2 scared ladies and their ‘anting-anting’ bullets | Inquirer Opinion
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2 scared ladies and their ‘anting-anting’ bullets

At the Ninoy Aquino International Airport Terminal 3 two days ago, I had a personal, in-your-face experience with bureaucracy at its most mulish, and its effect on the ordinary, everyday citizen who has neither money nor connections—in other words, the bottom 99 percent of Filipinos.

I was being escorted around Naia 3 by the OTS (Office for Transportation Security) chief, retired commodore Roland Recomono, in connection with the “laglag/tanim-bala” scandal (that word comes strongest to mind), which was being filmed for my TV show, “Bawal ang Pasaway” (with Recomono as guest on Monday).


Very important to the story is the fact that Naia 3 is the only terminal with an open lobby: It is open to passengers and nonpassengers alike, and all of them have to submit to x-ray scanning.

With this as background, let me proceed. At the beginning of our tour, we were told that two people had been detected carrying bullets by the x-ray machines at the entrance. They were at the AvseGroup station on the second floor. So naturally the production crew hied there. We wanted to hear their stories and witness what they were going through.


We found two very scared ladies waiting to be transported to another station for questioning. Why they could not be questioned in situ, I did not ask. There were at least 6 AvseGroup personnel around, headed by Insp. Angelie Encog. The ladies had been there at least an hour, waiting for the transport.

What were their stories? Neither of the two were passengers. One, a middle-aged lady from Ifugao, was there to see her mother off. The other, a younger lady, was there with her family to meet an arriving nephew. Entering the terminal, they were subjected to x-ray scanners. Both had forgotten that they carried bullets.

Both carried the bullets as anting-anting (amulet). The middle-aged lady, Mildred Bitug, had hers for over 10 years, and it was found amid the medallions and other religious artifacts she carried. What was the

anting-anting for? Protection against harm while traveling to and from Ifugao. The younger lady said her mother-in-law had given her the anting-anting just three months ago. Why? Protection against kulam (hex). It occurred to neither of them that they would be at risk because neither was a passenger.

A simple story. One would expect it would have a simple solution.

Why did I expect a simple solution? Well, after all, Josie Trias’ story was all over the news about how, having been found with a bullet in her hand-carry, and having announced that she was willing to go to jail because she knew she was innocent, the AvseGroup personnel allowed her to board her flight after she signed their logbook report that the bullet was an anting-anting. So there was a precedent for the two ladies to be freed with little hassle. That’s one. The second, of course, was that the two ladies were a threat to no one, since they were not passengers.

So I asked Inspector Angelie if she had the authority to let them go. The answer was in the negative. I asked for her superior, and she called him up, and I talked to him. He said he had no authority. All very apologetically, of course.


Angelie, or maybe it was my production staff, then called up the head of the AvseGroup, a General Balagtas. I told him the story. Surely he had the authority, since his underlings had allowed Trias to leave. But if he had, he did not want to take the responsibility. He would have to consult with Philippine National Police Director General Ricardo Marquez.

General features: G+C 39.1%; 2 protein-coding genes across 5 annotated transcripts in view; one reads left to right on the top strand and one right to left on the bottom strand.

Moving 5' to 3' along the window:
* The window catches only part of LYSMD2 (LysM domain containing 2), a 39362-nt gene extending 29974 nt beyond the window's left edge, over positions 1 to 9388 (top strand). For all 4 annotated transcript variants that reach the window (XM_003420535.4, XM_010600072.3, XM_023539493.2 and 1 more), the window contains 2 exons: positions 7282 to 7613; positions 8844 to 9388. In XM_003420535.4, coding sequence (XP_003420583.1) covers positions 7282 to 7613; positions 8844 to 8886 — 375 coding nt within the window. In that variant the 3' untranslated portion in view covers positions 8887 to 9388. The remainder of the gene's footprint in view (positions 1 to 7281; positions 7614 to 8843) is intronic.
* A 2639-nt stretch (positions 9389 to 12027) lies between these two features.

Well, I tried to call Marquez, and, receiving no answer, texted him. He called back while I was talking to General Balagtas. So I called him back, and told him what I had told his subordinates. I expected immediate action—after all, how high can you go? But Director General Marquez wasn’t about to take action either. He told me that he was going to consult his lawyer, and that he would then communicate with Balagtas, who, he said, would call me back.

So, having gone up the bureaucratic ladder for a decision, we were going down again. Everyone was in cover-your-ass mode. Balagtas called me back and put me through to a lawyer. My conversations with all these people, with their permission, were recorded. But the lawyer did not want to have our conversation recorded.

As far as he was concerned, what the ladies did was a crime. Punishable by imprisonment of six to 12 years for possessing one bullet, if you stuck to the letter of the law. How stupid was that? Is that what our lawmakers intended? Where was common sense? He then threw me off completely by talking about a “flexibility clause.” It crossed my mind that he had not read the law or its implementing rules and regulations.

And that is how it ended. The AvseGroup head, and his superior, the PNP head, refused to take action in favor of two harmless ladies in spite of existing precedent(s). And depended on a lawyer whose expertise on the subject was doubtful. But never mind. They covered their asses. The ladies had no one to look after them.

I apologized to the ladies for my inability to help them. In the meantime, another lady had been added to the list of “criminals.” She was a breast-feeding mother who had come to meet her husband, and also had an amulet, and was desperate to go home to her baby. Sorry. We can’t do anything.

What does it take for the bureaucracy to make a decision in the name of common sense? Does it need P-Noy’s personal intervention? God help us.

In the meantime, why not put up large signs at airport entrances reminding all and sundry that anting-anting bullets are verboten?

Your daily dose of fearless views

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TAGS: amulets, bullet planting, laglag bala, tanim bala
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